By Joy Avery, MSN, RN and Donna Pritchard, DNP, MSN, FNP-BC
This week is National Nurses Week, and this month is Mental Health Awareness Month, so today we’re shining a light on mental health issues affecting nurses today.
Even before the pandemic, burnout amongst healthcare workers and staff was pervasive. Across the nation, nurses and clinicians have been challenged by even higher levels of stress caused by systemic changes to care delivery and exacerbated by COVID-19. The situation has deteriorated further, with increasing numbers of staff reporting symptoms of exhaustion, depression, sleep disorders and PTSD.
Unfortunately, both mental health disorders and burnout are projected to increase in the wake of the pandemic. To date, there have been over 6 million deaths worldwide from COVID-19, and the spread is nowhere near contained. Healthcare workers, particularly those in emergency care settings, will continue to be exposed to high-stress environments and have to manage critical medical situations, care for severely traumatized people, experience the psychological impact of witnessing death and trauma, all while working long shift hours.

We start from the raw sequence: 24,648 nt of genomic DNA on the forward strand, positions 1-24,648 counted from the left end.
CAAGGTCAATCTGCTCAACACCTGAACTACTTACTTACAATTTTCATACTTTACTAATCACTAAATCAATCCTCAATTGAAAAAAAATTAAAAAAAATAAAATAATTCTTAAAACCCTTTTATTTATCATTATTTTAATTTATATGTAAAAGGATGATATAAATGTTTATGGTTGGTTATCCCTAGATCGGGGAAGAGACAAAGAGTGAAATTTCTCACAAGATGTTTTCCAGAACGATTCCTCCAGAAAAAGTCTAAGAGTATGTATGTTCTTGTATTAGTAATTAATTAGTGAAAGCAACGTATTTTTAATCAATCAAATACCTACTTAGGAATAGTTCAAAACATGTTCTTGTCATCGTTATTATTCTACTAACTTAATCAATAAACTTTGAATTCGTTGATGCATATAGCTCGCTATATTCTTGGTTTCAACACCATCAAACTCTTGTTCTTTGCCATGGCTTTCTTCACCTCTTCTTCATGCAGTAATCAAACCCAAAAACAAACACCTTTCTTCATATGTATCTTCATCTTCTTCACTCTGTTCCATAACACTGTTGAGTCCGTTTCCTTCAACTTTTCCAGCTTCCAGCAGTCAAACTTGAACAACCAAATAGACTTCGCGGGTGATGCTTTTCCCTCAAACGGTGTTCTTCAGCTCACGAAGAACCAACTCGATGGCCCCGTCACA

These issues are compounding healthcare labor shortages. Ninety percent of nurses are thinking about leaving their hospital for another job because of better work/life balance. Quality of patient care is also under threat. Nurses and clinicians who are impaired because of mental illness and/or substance abuse can experience a loss of cognitive or motor skill, impacting their ability to provide safe medical care.
Healthcare leaders and decision makers should work toward reducing the stigma associated with mental health issues and foster a culture of support and empathy. Normalizing discussions about mental health can help reduce some of this stigma. It is crucial to remember that the wellness of each individual staff member affects the overall functioning of the health care system. Their professional well-being, depression, anxiety and burnout are all determining factors that influence the care provided to patients.